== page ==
Roman needs a win in this week’s episode, after finding out his mother is remarrying via an acquaintance at the conference. Still aspiring Odipe, the discovery throws him into an emotional spin. “I just wanted you to know, the new daddy just fell,” he tells Kendall when he calls to break the news, adding, in a tone that makes it clear he’s talking to himself so much. to his brother: “I just wanted you to know that mom still doesn’t love you. At the end of the episode, he introduced his dad to his chosen candidate as if he was a kitten bringing a mouse back to him. the house. The air of Roman, in the background, remains as old: My heart belongs to daddy. (Hilariously, Connor Roy’s desire to run as a candidate was rejected almost immediately, although he was Logan’s real son.) That Menken was ruthless enough to call Logan an irrelevant ex-icon, and to describe ATN as a “5 p.m. cup of pudding in the nursing home,” should have made Logan turn on him, but either he admires the clever fascist killer attitude, or being seen as old and outdated is its only weakness. When Shiv tells him, horrified, that a candidate like Mencken would be dangerous, and that the current political climate would not welcome him, Logan puts aside his usual torrent of explicit language in favor of a bad pun: weather said i should back out [as CEO]. I guess I’m a climate denier.

Eggwatch, or: Hang your corporate crime trinket on one of my branches

The fact that writing about Tom and Greg’s relationship quickly becomes impossible without looking like the kind of person who writes fan fiction online could be seen as the result of the show’s writers picking up on the memes and desires. gloomy audience. Yet who cares when the material is this funny? When the two meet at a restaurant in a ridiculous attempt to get their stomachs used to cheap, bland prison food on the advice of “Tom’s prison consultant, Stephen”, it turns out that Greg has more than chewy omelets on top. “I’m worried about the prison,” he admits. “I feel like because of my length I could be the target of all kinds of mishaps.” He brings up the fact that Tom’s new nickname, presumably in place of “Terminal Tom”, is “The Christmas Tree”, the joke being that because Tom is probably already heading straight for the prison, other employees of Waystar Royco began to decorate it with their own little court scandals to escape punishment themselves.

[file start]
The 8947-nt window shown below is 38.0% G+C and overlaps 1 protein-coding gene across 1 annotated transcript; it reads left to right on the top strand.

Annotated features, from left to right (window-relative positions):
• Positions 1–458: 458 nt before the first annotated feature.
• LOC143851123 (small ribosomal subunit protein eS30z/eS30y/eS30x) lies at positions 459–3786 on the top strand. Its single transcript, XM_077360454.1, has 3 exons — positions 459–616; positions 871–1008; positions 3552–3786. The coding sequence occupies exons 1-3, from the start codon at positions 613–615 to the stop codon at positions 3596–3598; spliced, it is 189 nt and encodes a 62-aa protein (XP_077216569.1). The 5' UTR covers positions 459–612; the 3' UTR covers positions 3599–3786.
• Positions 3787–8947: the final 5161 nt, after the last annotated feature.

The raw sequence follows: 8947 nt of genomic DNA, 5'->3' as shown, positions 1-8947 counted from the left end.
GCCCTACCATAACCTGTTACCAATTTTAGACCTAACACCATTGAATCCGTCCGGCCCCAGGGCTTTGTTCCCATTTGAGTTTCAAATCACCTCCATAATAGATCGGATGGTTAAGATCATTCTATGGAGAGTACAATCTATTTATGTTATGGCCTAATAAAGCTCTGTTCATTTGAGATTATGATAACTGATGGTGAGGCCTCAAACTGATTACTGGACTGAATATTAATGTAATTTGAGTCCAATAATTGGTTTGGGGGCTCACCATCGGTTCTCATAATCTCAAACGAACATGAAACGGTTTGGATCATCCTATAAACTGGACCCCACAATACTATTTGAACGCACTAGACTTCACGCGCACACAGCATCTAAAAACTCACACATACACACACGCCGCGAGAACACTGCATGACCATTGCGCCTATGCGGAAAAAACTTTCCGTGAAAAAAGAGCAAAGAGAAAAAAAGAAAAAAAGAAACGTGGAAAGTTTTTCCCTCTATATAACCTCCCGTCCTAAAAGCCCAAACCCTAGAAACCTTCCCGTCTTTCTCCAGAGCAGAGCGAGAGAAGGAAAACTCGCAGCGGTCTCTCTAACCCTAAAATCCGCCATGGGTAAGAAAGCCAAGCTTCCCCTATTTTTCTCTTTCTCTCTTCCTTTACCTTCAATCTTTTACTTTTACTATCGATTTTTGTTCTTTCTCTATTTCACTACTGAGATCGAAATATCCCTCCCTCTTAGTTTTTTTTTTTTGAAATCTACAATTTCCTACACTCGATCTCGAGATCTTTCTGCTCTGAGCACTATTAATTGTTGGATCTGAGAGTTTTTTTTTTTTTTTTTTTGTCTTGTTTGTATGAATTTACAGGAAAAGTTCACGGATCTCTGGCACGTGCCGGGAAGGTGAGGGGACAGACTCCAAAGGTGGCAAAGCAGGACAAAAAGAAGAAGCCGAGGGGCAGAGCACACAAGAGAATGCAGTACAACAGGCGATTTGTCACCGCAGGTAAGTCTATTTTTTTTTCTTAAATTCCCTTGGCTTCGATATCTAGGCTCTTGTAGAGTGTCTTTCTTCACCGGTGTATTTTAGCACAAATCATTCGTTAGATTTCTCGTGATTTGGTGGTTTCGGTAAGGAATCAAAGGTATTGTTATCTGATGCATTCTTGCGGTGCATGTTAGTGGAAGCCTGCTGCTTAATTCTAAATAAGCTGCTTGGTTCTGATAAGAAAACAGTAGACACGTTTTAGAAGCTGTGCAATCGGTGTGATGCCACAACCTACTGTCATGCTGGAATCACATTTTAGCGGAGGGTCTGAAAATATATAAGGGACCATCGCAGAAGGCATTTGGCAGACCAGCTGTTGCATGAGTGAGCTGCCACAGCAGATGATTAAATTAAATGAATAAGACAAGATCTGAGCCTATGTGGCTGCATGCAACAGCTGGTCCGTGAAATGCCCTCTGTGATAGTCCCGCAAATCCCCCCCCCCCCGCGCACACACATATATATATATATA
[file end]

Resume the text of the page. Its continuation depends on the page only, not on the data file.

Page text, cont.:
“I was wondering if I could… with you,” Greg said shyly – a line that, alas, comes too late to have been cut in it. “Succession, but it’s a romantic comedy on the Tom and Greg fan trailer. “Are you asking if you can hang your corporate crime trinket on one of my branches, Greg?” Tom responds, the line isn’t technically an innuendo but still sounds somehow dirty. “Load me up, you shit.” At this point it seems to me quite possible that just like dusk fan-fiction eventually turned into Fifty shades of Grey, SuccessionThe fan-fiction community of may end up spawning a bestseller titled Fifty Shades of Greg.

Fisher Stevens, Alan Ruck, Brian Cox and Stephen Root in “Succession”

(HBO)

It struck me this week as well as one thing Succession had excelled in its underhanded and gradual fusion of courtship ritual and trade agreement – the show is almost entirely asexual, but the way its principles fit together, loaded and passionate, makes each chord feel like a outcome. The same thing happens when Roman first meets Mencken at the conference, and again when they both lock themselves in a hotel bathroom for some reason in order to discuss political strategy. “Most people want to fuck me or kill me,” says the YouTuber at The Red Pill. “That’s cool,” Roman smirked – doing what he might call “crazy eyes” – “two guys having disgusting fun.”

Finally, when Tom and Kendall secretly meet so that Kendall can take on the role of spy and offer Tom immunity in exchange for a change in loyalty, things heat up the same way. (Not since YouJoe Goldberg, incidentally, has a man who relied more on the transformative power of a pulled-down baseball cap than Kendall Roy.) “I don’t mean to be insulting,” Tom says, with almost awe-inspiring cool, “but It’s been a little while, and I feel like you’re going to fuck yourself. Because I’ve seen you get fucked a lot. And I’ve never seen Logan get fucked once.